I am resigned to the knowledge that I am going buy an electric car eventually, although I am resisting the inevitable. The simple reason is electric cars being sold today are not likely to be around for very long.
The current trend of switching from petrol and diesel vehicles to hybrid and electric reminds me of the music industry’s move from cassette tapes to compact discs in the 1990s. Back then, I naively believed CDs were the end of the audio evolution.
With electric vehicles I have no such illusions. The real solution to sustainable mobility as we move forward on the path to global net zero carbon emissions is as yet, still to fully emerge.
The global motor industry has increasingly committed to EVs and the backing of this trend is in overdrive in the US, Europe and Asia.
Worldwide sales of EVs doubled in 2021 compared to a year earlier, to a new record of 6.6 million, the International Energy Agency said. In 2012, just 120,000 electric cars were sold. About 16.5 million electric cars are on the roads currently, triple the number from four years ago.
In the first three months of this year, 2 million have been sold, up 75 per cent from the same period in 2021. However, total car sales were above 60 million last year – from a low base, the market share of electric cars is set to grow amid government and business backing. The current scenario of record high petrol prices in the US and elsewhere is adding further momentum.
This week, European Union environment ministers agreed on proposals including a law requiring new cars sold in the EU to emit zero carbon emissions from 2035. In Australia, the new Labour Party government expects EVs will account for 89 per cent of Australian new car sales by 2030. The Chinese electric vehicle maker BYD reported record monthly production and sales in May. Analysts forecast it will sell 1.5 million vehicles this year, doubling from 2021.
And the White House said on Tuesday that companies are planning to invest more than $700 million to boost US manufacturing capacity for electric vehicle chargers. Germany’s Volkswagen and Siemens will provide much of this figure.
Despite this, a scarcity of charging points and the limited range of the cars are obstacles to them becoming ubiquitous. There are also very real concerns about the environmental cost of increasing the production of the minerals needed for electric cars. The sector is already suffering from a squeeze on its supply chains amid rising demand.
Meanwhile, Elon Musk has plans to cut 10 per cent of salaried staff at Tesla, the world’s most successful EV maker. The Swedish electric carmaker Polestar went public last week but its share price is already affected by softer investor sentiment.
“When you are spending that kind of money for a vehicle, you at least want it to be reliable and know that the company will be around in a few years time,” Greg Martin, managing director and co-founder of Rainmaker Securities, told Bloomberg.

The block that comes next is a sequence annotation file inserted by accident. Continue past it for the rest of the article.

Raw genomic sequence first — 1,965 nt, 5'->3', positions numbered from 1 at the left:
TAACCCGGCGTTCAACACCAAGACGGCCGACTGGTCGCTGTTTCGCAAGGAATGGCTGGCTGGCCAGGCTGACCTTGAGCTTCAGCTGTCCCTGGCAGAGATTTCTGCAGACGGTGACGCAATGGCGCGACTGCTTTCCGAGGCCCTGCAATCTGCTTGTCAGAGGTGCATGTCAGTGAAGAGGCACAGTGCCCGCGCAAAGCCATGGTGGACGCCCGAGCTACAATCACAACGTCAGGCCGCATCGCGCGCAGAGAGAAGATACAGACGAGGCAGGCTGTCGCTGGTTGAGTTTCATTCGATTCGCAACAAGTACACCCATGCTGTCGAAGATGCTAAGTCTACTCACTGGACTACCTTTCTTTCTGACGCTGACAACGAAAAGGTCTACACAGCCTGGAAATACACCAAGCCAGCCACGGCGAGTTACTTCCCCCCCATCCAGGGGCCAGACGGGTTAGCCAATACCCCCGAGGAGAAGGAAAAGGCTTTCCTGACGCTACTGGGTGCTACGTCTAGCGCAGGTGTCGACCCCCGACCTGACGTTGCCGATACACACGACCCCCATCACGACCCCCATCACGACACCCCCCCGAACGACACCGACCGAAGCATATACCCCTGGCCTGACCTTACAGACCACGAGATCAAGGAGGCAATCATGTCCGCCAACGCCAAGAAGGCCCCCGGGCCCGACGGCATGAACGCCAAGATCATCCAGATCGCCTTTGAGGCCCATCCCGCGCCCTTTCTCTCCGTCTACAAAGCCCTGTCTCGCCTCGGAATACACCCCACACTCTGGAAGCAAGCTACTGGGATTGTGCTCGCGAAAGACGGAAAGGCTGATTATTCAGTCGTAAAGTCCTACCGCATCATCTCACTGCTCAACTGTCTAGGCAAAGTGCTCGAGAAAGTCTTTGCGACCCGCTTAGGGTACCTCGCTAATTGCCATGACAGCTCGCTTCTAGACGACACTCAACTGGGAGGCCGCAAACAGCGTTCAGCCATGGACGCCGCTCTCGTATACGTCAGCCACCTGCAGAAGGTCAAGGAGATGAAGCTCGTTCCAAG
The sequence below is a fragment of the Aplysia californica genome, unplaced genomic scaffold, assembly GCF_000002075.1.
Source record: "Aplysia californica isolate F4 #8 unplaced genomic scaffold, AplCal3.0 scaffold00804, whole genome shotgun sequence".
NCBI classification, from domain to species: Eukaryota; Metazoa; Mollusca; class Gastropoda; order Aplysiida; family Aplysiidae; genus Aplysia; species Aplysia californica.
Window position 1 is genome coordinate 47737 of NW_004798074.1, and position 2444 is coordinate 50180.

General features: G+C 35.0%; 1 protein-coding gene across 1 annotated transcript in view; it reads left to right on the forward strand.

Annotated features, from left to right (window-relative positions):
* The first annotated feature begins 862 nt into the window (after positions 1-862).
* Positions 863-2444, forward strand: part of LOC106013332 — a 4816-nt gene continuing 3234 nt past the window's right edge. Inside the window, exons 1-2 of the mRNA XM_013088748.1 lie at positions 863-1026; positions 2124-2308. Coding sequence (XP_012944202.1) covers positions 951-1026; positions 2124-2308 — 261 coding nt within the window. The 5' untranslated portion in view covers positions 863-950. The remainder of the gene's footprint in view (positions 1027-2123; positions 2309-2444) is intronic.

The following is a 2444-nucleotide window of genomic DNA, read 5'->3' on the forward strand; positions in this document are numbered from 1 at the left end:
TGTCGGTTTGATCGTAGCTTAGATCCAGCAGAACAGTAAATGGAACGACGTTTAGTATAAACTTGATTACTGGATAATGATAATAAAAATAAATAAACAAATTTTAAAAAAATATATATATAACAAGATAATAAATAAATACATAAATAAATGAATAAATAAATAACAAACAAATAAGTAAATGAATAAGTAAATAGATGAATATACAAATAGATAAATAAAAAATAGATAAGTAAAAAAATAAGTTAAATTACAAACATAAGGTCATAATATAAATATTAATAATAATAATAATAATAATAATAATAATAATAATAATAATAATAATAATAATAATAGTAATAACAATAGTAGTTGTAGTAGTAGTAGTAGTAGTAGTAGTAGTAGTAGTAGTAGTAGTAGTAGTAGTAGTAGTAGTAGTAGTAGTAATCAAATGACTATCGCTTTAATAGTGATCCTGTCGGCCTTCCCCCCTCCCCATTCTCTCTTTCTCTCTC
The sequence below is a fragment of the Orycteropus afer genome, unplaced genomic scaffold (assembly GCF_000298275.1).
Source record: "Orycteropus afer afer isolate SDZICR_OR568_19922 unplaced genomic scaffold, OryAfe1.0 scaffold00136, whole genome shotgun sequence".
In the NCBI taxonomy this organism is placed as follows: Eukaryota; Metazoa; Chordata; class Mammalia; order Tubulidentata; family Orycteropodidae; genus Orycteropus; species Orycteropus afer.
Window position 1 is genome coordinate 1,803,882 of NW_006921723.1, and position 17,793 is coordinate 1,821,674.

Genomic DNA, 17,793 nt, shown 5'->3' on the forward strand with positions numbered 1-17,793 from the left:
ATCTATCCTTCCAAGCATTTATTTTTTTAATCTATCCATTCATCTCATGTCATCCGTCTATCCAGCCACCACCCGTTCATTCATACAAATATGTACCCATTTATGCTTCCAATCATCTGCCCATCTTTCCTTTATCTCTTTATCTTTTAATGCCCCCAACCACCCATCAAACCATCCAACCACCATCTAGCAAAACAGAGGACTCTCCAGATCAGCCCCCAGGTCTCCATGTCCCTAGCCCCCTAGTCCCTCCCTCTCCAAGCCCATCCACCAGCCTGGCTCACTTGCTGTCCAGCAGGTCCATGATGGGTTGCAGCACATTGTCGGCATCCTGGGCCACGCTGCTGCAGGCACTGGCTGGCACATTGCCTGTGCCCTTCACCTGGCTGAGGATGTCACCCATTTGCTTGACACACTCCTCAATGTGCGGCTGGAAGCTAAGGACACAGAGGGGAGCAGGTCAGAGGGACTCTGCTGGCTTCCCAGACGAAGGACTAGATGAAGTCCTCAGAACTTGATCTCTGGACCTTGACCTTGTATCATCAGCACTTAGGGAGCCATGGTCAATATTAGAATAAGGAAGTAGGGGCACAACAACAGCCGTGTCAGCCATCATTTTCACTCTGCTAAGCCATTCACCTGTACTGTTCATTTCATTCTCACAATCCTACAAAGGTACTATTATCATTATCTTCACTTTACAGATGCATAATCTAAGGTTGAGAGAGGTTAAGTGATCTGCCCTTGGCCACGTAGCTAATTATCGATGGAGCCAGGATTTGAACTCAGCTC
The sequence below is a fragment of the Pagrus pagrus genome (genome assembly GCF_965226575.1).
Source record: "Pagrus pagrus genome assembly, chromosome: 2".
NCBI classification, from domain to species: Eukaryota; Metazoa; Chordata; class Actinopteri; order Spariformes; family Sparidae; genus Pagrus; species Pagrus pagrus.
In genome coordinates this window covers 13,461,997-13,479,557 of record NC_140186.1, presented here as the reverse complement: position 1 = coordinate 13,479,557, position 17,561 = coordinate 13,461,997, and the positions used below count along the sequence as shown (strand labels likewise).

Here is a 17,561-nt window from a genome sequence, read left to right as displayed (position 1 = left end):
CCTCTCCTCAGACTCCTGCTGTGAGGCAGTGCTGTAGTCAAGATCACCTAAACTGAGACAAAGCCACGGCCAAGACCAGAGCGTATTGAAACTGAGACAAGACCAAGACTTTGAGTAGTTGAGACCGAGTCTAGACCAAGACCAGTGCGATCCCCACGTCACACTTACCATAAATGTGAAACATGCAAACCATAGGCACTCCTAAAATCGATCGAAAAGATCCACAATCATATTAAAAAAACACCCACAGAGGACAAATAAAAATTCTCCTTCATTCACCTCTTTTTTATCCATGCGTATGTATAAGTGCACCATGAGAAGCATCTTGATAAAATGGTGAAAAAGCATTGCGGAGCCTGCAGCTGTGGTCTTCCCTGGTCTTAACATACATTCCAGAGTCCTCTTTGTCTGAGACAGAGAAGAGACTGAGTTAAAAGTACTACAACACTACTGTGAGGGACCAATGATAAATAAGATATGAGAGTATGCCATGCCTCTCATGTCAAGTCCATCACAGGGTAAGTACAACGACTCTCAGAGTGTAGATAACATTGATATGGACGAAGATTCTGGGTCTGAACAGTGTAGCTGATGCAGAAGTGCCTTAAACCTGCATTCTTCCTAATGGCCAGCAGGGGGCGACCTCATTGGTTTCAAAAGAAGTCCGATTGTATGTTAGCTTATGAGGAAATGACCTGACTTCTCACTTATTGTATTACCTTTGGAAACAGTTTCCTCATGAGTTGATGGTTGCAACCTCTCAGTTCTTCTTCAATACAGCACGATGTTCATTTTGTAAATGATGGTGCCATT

The concerns that the EV market is a bubble are based on fundamentals. Start-ups like Rivian and Lucid Group are already valued at about half of what century-old Ford is. These levels are not sustainable.
The chairman of India’s largest automaker Maruti Suzuki RC Bhargava voiced his scepticism to Bloomberg this week.
“EVs are not going to be a large part of car sales, irrespective of what other manufacturers are saying or planning,” Mr Bhargava said. “The ability to get green transportation is going to take time in India because of the nature of our electricity generation.”
Maruti will move “aggressively” into cars that run on compressed natural gas because they are cleaner than petrol or diesel models and cheaper than EVs, he said.
Maruti expects to sell 600,000 compressed natural gas cars in the year ending March 2023 versus 230,000 units the previous fiscal year. Maruti currently has nine compressed natural gas models and is planning to introduce more.
Using biofuels to power passenger cars is another alternative, however the investment to make it commercially viable is lacking, Mr Bhargava said.
“Talking about electric cars without looking at the greenness of the electricity generated in the country is an inadequate approach to this problem,” he said. “Until the time we have a cleaner grid power, it’s necessary to use all the available technologies like compressed natural gas, ethanol, hybrid and biogas, which will help reduce the carbon footprint and not push any one technology.”
Thinking back 30 years, I wish I had been as aware as Mr Bhargava. Perhaps there might not be so many worthless CDs cluttering up my house as there are today.